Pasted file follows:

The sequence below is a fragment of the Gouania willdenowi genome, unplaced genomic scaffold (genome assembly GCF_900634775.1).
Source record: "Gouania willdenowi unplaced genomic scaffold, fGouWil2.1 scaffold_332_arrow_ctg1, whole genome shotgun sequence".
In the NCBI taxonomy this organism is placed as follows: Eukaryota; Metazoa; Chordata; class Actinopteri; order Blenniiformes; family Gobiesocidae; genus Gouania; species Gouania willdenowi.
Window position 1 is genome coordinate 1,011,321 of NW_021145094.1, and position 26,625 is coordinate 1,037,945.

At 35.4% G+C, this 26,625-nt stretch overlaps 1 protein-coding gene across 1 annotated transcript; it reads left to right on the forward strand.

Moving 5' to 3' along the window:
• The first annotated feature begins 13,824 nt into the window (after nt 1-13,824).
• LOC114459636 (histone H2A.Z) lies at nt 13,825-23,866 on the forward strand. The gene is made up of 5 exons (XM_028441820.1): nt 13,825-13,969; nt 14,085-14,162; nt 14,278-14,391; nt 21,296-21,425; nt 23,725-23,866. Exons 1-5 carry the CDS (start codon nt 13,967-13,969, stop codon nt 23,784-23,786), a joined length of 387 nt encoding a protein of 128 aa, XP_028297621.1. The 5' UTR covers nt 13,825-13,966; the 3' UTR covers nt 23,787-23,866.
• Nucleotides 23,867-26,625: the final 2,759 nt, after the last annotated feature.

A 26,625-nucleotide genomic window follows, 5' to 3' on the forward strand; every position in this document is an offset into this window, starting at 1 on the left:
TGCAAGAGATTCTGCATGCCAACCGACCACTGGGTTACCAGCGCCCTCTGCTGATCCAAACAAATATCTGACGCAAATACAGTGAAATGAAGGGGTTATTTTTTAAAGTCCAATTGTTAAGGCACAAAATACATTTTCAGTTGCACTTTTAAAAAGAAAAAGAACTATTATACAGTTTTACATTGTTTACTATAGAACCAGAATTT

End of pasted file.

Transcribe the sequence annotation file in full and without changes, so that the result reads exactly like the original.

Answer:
The sequence below is a fragment of the Gouania willdenowi genome, unplaced genomic scaffold (genome assembly GCF_900634775.1).
Source record: "Gouania willdenowi unplaced genomic scaffold, fGouWil2.1 scaffold_332_arrow_ctg1, whole genome shotgun sequence".
In the NCBI taxonomy this organism is placed as follows: Eukaryota; Metazoa; Chordata; class Actinopteri; order Blenniiformes; family Gobiesocidae; genus Gouania; species Gouania willdenowi.
Window position 1 is genome coordinate 1,011,321 of NW_021145094.1, and position 26,625 is coordinate 1,037,945.

At 35.4% G+C, this 26,625-nt stretch overlaps 1 protein-coding gene across 1 annotated transcript; it reads left to right on the forward strand.

Moving 5' to 3' along the window:
• The first annotated feature begins 13,824 nt into the window (after nt 1-13,824).
• LOC114459636 (histone H2A.Z) lies at nt 13,825-23,866 on the forward strand. The gene is made up of 5 exons (XM_028441820.1): nt 13,825-13,969; nt 14,085-14,162; nt 14,278-14,391; nt 21,296-21,425; nt 23,725-23,866. Exons 1-5 carry the CDS (start codon nt 13,967-13,969, stop codon nt 23,784-23,786), a joined length of 387 nt encoding a protein of 128 aa, XP_028297621.1. The 5' UTR covers nt 13,825-13,966; the 3' UTR covers nt 23,787-23,866.
• Nucleotides 23,867-26,625: the final 2,759 nt, after the last annotated feature.

A 26,625-nucleotide genomic window follows, 5' to 3' on the forward strand; every position in this document is an offset into this window, starting at 1 on the left:
TGCAAGAGATTCTGCATGCCAACCGACCACTGGGTTACCAGCGCCCTCTGCTGATCCAAACAAATATCTGACGCAAATACAGTGAAATGAAGGGGTTATTTTTTAAAGTCCAATTGTTAAGGCACAAAATACATTTTCAGTTGCACTTTTAAAAAGAAAAAGAACTATTATACAGTTTTACATTGTTTACTATAGAACCAGAATTT